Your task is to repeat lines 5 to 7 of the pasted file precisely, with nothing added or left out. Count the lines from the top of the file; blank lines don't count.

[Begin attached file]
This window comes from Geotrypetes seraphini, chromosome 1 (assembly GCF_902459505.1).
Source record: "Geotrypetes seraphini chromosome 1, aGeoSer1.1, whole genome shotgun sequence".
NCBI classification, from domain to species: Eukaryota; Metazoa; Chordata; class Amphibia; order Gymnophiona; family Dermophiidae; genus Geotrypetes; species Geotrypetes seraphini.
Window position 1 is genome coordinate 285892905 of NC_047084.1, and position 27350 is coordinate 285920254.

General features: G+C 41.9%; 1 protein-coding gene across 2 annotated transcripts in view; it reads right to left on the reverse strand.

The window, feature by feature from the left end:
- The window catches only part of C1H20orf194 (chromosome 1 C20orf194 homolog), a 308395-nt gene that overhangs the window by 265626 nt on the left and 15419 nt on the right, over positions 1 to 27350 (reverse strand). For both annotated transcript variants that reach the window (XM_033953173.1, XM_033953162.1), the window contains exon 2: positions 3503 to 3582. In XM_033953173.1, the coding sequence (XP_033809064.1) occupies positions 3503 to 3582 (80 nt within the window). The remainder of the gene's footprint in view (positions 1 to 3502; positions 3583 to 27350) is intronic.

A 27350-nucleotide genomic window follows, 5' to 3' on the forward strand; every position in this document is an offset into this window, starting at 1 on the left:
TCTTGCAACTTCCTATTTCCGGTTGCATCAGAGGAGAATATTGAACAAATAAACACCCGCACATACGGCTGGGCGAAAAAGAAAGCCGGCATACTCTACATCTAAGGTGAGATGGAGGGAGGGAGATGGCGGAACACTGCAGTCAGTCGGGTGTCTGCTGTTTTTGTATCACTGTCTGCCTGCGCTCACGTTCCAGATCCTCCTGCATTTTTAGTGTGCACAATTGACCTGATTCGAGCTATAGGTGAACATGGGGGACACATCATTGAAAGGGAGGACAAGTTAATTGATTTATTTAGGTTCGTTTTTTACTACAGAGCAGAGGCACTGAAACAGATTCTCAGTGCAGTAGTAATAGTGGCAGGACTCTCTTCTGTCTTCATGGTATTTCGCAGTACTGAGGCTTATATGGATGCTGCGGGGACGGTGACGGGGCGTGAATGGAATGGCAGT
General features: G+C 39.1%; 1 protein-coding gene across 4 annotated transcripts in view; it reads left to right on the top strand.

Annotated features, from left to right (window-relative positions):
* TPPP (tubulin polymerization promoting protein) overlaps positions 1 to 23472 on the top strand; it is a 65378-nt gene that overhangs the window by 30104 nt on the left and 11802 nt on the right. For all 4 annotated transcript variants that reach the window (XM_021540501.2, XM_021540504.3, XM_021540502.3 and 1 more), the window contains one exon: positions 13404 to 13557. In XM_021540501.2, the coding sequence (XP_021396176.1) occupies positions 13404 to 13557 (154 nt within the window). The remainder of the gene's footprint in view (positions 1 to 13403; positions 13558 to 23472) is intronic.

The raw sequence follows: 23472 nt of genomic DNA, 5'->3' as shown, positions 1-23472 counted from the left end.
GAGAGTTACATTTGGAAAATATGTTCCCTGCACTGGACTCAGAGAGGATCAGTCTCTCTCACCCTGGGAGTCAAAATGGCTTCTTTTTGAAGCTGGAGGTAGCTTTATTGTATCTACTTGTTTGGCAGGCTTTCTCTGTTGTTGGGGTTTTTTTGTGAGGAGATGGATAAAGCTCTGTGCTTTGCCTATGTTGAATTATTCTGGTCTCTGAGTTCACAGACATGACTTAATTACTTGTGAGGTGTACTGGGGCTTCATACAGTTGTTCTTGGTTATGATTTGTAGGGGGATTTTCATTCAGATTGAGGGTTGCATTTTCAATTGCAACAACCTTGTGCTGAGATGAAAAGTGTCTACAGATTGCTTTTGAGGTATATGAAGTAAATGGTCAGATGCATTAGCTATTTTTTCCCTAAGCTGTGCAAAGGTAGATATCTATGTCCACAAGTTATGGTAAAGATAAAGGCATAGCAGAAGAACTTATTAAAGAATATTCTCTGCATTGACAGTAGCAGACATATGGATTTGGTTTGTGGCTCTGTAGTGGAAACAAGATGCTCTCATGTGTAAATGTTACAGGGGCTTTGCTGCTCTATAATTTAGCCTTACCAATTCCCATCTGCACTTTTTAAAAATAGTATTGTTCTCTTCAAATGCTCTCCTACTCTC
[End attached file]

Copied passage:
General features: G+C 41.9%; 1 protein-coding gene across 2 annotated transcripts in view; it reads right to left on the reverse strand.

The window, feature by feature from the left end:
- The window catches only part of C1H20orf194 (chromosome 1 C20orf194 homolog), a 308395-nt gene that overhangs the window by 265626 nt on the left and 15419 nt on the right, over positions 1 to 27350 (reverse strand). For both annotated transcript variants that reach the window (XM_033953173.1, XM_033953162.1), the window contains exon 2: positions 3503 to 3582. In XM_033953173.1, the coding sequence (XP_033809064.1) occupies positions 3503 to 3582 (80 nt within the window). The remainder of the gene's footprint in view (positions 1 to 3502; positions 3583 to 27350) is intronic.